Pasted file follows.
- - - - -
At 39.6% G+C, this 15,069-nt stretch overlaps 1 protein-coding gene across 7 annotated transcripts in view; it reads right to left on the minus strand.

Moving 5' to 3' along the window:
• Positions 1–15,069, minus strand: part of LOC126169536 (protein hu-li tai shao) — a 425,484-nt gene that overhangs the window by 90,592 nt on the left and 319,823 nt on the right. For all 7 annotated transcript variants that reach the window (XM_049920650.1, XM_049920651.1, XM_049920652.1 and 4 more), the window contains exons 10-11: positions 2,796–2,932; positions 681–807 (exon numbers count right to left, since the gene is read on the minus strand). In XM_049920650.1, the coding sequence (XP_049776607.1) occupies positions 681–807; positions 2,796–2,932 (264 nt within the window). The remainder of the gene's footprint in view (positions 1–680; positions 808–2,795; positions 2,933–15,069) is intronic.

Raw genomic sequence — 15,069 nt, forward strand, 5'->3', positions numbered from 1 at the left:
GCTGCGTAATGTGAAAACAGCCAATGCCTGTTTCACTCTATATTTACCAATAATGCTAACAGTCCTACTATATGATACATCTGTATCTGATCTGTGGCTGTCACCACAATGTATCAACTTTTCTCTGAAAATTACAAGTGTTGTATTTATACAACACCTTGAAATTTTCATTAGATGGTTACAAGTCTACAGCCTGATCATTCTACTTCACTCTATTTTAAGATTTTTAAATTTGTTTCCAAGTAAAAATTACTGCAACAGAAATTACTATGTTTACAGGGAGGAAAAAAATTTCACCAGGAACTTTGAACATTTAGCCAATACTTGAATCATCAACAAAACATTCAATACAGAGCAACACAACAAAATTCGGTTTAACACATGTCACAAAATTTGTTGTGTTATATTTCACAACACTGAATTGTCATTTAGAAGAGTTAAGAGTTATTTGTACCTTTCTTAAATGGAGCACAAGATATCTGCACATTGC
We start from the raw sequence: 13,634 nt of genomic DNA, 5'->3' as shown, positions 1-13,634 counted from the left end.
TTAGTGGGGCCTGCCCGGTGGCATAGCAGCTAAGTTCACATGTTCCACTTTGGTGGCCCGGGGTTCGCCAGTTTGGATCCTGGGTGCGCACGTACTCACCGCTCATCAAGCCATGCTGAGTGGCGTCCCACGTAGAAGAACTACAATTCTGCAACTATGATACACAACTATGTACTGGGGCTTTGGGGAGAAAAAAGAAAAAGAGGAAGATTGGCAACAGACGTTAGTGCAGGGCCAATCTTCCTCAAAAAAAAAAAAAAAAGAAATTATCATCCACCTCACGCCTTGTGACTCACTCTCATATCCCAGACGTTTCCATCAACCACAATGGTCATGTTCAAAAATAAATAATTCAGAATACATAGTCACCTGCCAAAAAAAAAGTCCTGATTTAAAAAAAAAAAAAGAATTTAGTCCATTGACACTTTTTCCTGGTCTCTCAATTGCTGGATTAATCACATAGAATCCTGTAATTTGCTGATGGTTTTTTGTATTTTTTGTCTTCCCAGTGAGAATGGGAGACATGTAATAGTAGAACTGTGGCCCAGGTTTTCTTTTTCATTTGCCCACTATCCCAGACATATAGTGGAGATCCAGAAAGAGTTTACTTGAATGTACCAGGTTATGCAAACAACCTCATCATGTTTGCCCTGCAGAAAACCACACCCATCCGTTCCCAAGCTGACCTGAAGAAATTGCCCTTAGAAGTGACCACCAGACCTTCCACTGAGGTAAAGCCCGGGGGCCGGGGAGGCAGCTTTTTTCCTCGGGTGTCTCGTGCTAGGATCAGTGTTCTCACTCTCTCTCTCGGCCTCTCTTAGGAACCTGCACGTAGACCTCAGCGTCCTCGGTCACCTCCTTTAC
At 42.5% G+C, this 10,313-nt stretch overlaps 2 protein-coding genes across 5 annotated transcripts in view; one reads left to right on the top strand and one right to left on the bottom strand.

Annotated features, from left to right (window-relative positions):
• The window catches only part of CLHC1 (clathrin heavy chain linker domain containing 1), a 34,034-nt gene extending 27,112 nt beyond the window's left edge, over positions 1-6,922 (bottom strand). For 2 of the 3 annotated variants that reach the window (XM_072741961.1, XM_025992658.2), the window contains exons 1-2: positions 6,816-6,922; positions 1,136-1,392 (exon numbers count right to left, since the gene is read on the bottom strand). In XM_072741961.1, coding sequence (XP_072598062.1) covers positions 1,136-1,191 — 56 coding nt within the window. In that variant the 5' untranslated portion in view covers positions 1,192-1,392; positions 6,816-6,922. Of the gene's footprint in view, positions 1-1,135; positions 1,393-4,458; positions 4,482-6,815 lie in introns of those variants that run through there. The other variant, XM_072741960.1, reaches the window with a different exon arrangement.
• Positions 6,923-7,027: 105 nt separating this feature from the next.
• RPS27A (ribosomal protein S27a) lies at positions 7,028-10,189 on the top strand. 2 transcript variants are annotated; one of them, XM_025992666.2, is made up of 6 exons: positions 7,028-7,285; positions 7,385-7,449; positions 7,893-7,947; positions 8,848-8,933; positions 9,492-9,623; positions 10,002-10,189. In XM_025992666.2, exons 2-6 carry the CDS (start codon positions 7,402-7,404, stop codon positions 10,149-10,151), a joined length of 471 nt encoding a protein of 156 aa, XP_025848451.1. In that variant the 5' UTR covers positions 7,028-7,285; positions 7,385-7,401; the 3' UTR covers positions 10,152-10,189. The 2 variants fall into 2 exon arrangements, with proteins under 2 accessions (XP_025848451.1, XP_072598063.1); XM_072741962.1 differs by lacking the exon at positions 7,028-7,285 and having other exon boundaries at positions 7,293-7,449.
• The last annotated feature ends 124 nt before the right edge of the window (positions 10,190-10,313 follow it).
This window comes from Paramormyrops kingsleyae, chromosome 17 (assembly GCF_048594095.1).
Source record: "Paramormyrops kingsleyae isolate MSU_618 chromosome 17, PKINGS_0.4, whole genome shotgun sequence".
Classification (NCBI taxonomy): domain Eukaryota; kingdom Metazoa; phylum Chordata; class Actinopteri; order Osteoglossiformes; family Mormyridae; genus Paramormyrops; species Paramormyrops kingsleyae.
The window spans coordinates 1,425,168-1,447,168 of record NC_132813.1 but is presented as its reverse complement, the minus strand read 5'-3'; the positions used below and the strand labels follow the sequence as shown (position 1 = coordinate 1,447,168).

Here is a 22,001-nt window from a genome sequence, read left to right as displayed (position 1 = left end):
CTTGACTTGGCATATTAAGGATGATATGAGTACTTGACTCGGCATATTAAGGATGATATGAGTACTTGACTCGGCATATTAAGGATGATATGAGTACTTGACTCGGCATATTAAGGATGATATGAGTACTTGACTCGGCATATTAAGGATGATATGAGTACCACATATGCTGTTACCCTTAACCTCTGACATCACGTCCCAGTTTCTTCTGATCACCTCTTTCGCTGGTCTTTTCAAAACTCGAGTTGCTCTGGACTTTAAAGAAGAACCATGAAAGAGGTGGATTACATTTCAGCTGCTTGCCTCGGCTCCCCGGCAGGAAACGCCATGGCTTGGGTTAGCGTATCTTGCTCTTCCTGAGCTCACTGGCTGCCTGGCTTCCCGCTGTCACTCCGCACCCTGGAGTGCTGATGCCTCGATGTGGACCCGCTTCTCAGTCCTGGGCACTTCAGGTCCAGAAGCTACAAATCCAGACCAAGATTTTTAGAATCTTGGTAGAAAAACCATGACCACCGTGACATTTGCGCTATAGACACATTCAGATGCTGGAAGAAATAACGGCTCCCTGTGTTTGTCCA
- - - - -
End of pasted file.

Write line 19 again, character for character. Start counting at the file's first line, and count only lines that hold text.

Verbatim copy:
CTTGACTTGGCATATTAAGGATGATATGAGTACTTGACTCGGCATATTAAGGATGATATGAGTACTTGACTCGGCATATTAAGGATGATATGAGTACTTGACTCGGCATATTAAGGATGATATGAGTACTTGACTCGGCATATTAAGGATGATATGAGTACCACATATGCTGTTACCCTTAACCTCTGACATCACGTCCCAGTTTCTTCTGATCACCTCTTTCGCTGGTCTTTTCAAAACTCGAGTTGCTCTGGACTTTAAAGAAGAACCATGAAAGAGGTGGATTACATTTCAGCTGCTTGCCTCGGCTCCCCGGCAGGAAACGCCATGGCTTGGGTTAGCGTATCTTGCTCTTCCTGAGCTCACTGGCTGCCTGGCTTCCCGCTGTCACTCCGCACCCTGGAGTGCTGATGCCTCGATGTGGACCCGCTTCTCAGTCCTGGGCACTTCAGGTCCAGAAGCTACAAATCCAGACCAAGATTTTTAGAATCTTGGTAGAAAAACCATGACCACCGTGACATTTGCGCTATAGACACATTCAGATGCTGGAAGAAATAACGGCTCCCTGTGTTTGTCCA